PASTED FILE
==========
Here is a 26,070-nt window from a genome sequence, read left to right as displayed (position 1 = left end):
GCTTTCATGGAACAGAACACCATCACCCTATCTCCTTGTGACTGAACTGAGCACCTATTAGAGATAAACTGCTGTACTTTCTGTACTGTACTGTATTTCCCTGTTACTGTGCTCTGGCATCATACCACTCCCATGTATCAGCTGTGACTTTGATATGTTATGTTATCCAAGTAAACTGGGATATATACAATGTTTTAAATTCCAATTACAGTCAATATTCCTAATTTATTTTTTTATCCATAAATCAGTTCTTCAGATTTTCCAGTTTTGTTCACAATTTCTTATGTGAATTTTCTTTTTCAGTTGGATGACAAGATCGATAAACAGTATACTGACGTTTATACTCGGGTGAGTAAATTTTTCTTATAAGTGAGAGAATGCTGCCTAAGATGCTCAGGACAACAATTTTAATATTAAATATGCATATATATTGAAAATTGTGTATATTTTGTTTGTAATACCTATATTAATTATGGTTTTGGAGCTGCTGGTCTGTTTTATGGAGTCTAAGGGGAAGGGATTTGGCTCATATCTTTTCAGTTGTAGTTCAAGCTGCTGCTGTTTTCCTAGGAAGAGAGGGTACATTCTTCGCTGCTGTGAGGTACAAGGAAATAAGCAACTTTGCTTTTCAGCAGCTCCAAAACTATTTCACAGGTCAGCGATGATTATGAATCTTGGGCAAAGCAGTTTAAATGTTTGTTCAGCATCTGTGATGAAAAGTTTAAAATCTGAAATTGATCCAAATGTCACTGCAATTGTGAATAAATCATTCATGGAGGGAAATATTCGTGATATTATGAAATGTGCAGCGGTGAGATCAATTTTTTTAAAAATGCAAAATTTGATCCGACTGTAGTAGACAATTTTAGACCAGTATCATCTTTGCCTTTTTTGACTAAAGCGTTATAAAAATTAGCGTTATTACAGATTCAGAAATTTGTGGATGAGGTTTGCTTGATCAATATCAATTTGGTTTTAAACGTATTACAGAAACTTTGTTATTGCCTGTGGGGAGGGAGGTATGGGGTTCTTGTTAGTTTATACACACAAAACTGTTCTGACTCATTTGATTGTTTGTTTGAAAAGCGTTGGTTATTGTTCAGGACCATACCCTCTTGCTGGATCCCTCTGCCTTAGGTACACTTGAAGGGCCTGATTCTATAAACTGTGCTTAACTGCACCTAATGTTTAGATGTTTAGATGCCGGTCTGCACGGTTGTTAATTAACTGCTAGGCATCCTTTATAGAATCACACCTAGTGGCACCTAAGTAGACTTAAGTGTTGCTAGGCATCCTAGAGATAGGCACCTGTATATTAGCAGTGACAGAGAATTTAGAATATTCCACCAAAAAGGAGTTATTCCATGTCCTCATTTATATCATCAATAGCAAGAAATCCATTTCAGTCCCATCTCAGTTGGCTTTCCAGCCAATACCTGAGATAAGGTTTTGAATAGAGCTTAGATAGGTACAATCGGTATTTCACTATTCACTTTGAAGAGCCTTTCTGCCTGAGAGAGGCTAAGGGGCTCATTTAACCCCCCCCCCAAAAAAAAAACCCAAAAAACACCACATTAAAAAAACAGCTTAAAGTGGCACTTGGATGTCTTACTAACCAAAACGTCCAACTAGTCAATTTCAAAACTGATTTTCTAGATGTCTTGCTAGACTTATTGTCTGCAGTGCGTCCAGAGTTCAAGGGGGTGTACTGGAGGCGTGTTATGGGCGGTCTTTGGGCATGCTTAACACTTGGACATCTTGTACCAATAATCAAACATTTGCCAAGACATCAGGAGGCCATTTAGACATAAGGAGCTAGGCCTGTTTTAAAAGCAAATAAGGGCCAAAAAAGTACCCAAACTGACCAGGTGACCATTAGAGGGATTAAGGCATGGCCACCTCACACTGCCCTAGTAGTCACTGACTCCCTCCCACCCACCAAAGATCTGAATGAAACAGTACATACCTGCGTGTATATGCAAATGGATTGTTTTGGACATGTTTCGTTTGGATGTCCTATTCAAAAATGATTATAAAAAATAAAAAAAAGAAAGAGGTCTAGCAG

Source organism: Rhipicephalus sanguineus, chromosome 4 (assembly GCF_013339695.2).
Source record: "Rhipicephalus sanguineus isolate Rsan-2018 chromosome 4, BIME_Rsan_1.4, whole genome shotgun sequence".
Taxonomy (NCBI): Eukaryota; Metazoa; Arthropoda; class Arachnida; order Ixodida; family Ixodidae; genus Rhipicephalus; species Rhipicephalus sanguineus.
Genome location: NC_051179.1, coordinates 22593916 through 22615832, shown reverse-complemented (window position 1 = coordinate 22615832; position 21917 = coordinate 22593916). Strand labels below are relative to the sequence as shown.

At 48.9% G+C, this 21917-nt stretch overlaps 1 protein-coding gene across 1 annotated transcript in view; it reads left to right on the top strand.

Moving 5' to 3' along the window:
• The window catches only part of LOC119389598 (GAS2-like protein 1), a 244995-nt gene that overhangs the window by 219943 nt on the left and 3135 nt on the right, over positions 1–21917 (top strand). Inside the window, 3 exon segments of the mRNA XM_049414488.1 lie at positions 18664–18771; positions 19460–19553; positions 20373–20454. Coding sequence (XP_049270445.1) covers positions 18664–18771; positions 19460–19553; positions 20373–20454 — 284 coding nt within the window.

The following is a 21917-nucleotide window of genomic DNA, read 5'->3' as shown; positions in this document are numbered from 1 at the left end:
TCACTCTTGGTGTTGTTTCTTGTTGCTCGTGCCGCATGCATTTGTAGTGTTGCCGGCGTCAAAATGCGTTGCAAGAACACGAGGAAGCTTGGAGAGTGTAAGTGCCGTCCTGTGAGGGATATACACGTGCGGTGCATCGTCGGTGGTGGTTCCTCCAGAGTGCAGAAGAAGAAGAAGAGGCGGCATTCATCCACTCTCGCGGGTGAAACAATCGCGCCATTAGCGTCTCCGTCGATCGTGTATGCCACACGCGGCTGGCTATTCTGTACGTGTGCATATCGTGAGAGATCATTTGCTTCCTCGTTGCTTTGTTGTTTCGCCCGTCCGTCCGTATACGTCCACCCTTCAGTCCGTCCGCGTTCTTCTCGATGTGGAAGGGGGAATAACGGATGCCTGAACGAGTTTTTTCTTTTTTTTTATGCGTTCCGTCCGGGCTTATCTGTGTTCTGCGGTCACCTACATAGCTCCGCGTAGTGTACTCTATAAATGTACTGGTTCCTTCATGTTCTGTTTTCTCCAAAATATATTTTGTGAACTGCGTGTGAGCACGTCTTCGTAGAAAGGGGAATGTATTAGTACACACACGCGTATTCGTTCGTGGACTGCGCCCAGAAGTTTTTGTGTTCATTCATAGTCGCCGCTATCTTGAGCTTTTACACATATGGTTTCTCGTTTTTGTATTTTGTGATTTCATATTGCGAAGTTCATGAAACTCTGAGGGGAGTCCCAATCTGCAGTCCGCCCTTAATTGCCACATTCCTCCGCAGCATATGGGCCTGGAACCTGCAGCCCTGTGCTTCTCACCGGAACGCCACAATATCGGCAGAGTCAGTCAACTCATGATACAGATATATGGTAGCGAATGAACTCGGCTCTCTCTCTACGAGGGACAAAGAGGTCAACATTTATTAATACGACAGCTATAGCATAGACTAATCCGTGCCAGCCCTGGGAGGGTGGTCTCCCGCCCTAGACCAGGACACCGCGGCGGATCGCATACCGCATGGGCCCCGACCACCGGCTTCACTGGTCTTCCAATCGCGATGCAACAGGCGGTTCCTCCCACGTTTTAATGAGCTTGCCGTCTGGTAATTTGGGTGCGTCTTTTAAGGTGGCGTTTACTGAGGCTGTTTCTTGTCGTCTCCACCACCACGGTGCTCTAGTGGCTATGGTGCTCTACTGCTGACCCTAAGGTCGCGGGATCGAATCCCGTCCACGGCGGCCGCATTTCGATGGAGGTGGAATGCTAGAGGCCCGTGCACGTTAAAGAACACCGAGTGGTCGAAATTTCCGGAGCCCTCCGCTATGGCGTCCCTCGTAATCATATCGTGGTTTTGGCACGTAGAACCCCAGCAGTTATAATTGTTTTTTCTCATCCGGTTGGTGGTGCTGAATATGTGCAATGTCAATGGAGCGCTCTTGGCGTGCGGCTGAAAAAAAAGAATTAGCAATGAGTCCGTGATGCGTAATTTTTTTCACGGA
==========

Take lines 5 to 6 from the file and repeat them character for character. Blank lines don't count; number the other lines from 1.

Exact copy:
Taxonomy (NCBI): Eukaryota; Metazoa; Arthropoda; class Arachnida; order Ixodida; family Ixodidae; genus Rhipicephalus; species Rhipicephalus sanguineus.
Genome location: NC_051179.1, coordinates 22593916 through 22615832, shown reverse-complemented (window position 1 = coordinate 22615832; position 21917 = coordinate 22593916). Strand labels below are relative to the sequence as shown.